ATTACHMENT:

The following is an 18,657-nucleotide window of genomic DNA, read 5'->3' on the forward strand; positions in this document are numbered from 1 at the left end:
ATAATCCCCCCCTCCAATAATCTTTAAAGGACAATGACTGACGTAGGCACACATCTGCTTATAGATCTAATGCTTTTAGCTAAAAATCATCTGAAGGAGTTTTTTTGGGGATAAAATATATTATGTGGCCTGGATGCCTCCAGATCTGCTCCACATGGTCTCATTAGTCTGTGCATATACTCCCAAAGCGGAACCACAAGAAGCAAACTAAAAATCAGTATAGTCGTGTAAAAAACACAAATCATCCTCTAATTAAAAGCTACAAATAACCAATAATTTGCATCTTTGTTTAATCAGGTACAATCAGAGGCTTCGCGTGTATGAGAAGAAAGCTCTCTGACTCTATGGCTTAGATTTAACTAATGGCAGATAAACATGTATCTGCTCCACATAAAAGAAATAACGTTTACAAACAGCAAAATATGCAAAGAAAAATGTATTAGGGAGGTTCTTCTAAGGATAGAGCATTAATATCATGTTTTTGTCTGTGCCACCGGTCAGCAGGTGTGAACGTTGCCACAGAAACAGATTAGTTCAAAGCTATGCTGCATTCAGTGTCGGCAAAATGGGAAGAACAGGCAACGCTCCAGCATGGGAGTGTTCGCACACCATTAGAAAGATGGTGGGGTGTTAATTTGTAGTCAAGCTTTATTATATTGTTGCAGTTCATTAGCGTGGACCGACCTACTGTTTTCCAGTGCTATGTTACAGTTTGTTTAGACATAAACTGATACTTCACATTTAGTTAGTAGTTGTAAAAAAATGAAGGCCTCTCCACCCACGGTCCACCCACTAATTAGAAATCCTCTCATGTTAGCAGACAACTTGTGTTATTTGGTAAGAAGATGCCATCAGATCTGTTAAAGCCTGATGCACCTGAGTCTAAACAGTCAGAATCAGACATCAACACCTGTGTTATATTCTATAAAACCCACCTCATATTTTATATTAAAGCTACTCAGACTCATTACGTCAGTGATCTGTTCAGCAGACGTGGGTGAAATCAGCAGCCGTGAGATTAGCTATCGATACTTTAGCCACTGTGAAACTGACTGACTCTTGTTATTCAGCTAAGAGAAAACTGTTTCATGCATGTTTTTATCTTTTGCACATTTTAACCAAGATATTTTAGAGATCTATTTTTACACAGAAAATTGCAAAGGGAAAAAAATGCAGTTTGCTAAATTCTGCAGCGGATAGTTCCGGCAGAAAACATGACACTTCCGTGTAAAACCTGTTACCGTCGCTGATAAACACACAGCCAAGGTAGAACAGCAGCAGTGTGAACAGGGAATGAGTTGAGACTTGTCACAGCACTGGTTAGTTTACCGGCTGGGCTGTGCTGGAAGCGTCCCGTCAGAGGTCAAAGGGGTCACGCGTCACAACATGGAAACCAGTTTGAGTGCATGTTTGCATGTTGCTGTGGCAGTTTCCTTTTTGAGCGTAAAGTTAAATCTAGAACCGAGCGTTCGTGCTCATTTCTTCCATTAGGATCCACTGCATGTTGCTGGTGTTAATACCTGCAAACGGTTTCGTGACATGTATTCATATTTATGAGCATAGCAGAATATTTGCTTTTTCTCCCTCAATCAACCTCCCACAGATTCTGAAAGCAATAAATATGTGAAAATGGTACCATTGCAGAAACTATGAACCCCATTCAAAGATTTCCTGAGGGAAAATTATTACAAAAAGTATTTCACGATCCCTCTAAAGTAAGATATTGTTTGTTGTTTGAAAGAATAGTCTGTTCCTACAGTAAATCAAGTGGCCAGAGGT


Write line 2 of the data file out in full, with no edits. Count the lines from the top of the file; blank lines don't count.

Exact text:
ATAATCCCCCCCTCCAATAATCTTTAAAGGACAATGACTGACGTAGGCACACATCTGCTTATAGATCTAATGCTTTTAGCTAAAAATCATCTGAAGGAGTTTTTTTGGGGATAAAATATATTATGTGGCCTGGATGCCTCCAGATCTGCTCCACATGGTCTCATTAGTCTGTGCATATACTCCCAAAGCGGAACCACAAGAAGCAAACTAAAAATCAGTATAGTCGTGTAAAAAACACAAATCATCCTCTAATTAAAAGCTACAAATAACCAATAATTTGCATCTTTGTTTAATCAGGTACAATCAGAGGCTTCGCGTGTATGAGAAGAAAGCTCTCTGACTCTATGGCTTAGATTTAACTAATGGCAGATAAACATGTATCTGCTCCACATAAAAGAAATAACGTTTACAAACAGCAAAATATGCAAAGAAAAATGTATTAGGGAGGTTCTTCTAAGGATAGAGCATTAATATCATGTTTTTGTCTGTGCCACCGGTCAGCAGGTGTGAACGTTGCCACAGAAACAGATTAGTTCAAAGCTATGCTGCATTCAGTGTCGGCAAAATGGGAAGAACAGGCAACGCTCCAGCATGGGAGTGTTCGCACACCATTAGAAAGATGGTGGGGTGTTAATTTGTAGTCAAGCTTTATTATATTGTTGCAGTTCATTAGCGTGGACCGACCTACTGTTTTCCAGTGCTATGTTACAGTTTGTTTAGACATAAACTGATACTTCACATTTAGTTAGTAGTTGTAAAAAAATGAAGGCCTCTCCACCCACGGTCCACCCACTAATTAGAAATCCTCTCATGTTAGCAGACAACTTGTGTTATTTGGTAAGAAGATGCCATCAGATCTGTTAAAGCCTGATGCACCTGAGTCTAAACAGTCAGAATCAGACATCAACACCTGTGTTATATTCTATAAAACCCACCTCATATTTTATATTAAAGCTACTCAGACTCATTACGTCAGTGATCTGTTCAGCAGACGTGGGTGAAATCAGCAGCCGTGAGATTAGCTATCGATACTTTAGCCACTGTGAAACTGACTGACTCTTGTTATTCAGCTAAGAGAAAACTGTTTCATGCATGTTTTTATCTTTTGCACATTTTAACCAAGATATTTTAGAGATCTATTTTTACACAGAAAATTGCAAAGGGAAAAAAATGCAGTTTGCTAAATTCTGCAGCGGATAGTTCCGGCAGAAAACATGACACTTCCGTGTAAAACCTGTTACCGTCGCTGATAAACACACAGCCAAGGTAGAACAGCAGCAGTGTGAACAGGGAATGAGTTGAGACTTGTCACAGCACTGGTTAGTTTACCGGCTGGGCTGTGCTGGAAGCGTCCCGTCAGAGGTCAAAGGGGTCACGCGTCACAACATGGAAACCAGTTTGAGTGCATGTTTGCATGTTGCTGTGGCAGTTTCCTTTTTGAGCGTAAAGTTAAATCTAGAACCGAGCGTTCGTGCTCATTTCTTCCATTAGGATCCACTGCATGTTGCTGGTGTTAATACCTGCAAACGGTTTCGTGACATGTATTCATATTTATGAGCATAGCAGAATATTTGCTTTTTCTCCCTCAATCAACCTCCCACAGATTCTGAAAGCAATAAATATGTGAAAATGGTACCATTGCAGAAACTATGAACCCCATTCAAAGATTTCCTGAGGGAAAATTATTACAAAAAGTATTTCACGATCCCTCTAAAGTAAGATATTGTTTGTTGTTTGAAAGAATAGTCTGTTCCTACAGTAAATCAAGTGGCCAGAGGT